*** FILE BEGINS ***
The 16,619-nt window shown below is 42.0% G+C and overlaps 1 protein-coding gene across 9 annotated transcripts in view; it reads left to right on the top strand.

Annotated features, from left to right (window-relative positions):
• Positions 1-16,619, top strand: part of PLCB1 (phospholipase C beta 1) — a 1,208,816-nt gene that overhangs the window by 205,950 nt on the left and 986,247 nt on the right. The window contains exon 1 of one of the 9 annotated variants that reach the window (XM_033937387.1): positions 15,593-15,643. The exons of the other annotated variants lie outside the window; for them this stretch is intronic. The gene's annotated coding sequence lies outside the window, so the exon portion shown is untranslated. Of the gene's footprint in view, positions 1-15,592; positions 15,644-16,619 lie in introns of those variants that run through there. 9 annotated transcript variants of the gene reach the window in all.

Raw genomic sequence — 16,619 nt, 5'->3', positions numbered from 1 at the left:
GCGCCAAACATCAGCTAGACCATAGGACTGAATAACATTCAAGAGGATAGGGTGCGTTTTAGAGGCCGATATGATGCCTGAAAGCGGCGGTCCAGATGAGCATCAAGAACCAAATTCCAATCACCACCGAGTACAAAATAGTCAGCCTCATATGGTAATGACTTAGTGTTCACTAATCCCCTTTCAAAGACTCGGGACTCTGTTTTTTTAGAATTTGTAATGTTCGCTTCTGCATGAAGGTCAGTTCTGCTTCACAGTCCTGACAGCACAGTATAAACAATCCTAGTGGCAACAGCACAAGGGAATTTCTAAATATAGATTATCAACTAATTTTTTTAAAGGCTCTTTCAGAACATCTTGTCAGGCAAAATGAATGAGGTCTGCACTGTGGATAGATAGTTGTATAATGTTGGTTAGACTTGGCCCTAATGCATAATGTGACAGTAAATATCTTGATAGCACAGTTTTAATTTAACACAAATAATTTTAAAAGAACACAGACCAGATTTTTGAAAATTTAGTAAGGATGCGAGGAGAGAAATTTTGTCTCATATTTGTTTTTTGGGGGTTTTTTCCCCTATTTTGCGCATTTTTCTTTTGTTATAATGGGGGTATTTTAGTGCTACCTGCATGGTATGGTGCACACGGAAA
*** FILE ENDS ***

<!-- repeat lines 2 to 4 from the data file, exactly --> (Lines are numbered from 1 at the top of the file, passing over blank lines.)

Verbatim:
Annotated features, from left to right (window-relative positions):
• Positions 1-16,619, top strand: part of PLCB1 (phospholipase C beta 1) — a 1,208,816-nt gene that overhangs the window by 205,950 nt on the left and 986,247 nt on the right. The window contains exon 1 of one of the 9 annotated variants that reach the window (XM_033937387.1): positions 15,593-15,643. The exons of the other annotated variants lie outside the window; for them this stretch is intronic. The gene's annotated coding sequence lies outside the window, so the exon portion shown is untranslated. Of the gene's footprint in view, positions 1-15,592; positions 15,644-16,619 lie in introns of those variants that run through there. 9 annotated transcript variants of the gene reach the window in all.

Raw genomic sequence — 16,619 nt, 5'->3', positions numbered from 1 at the left: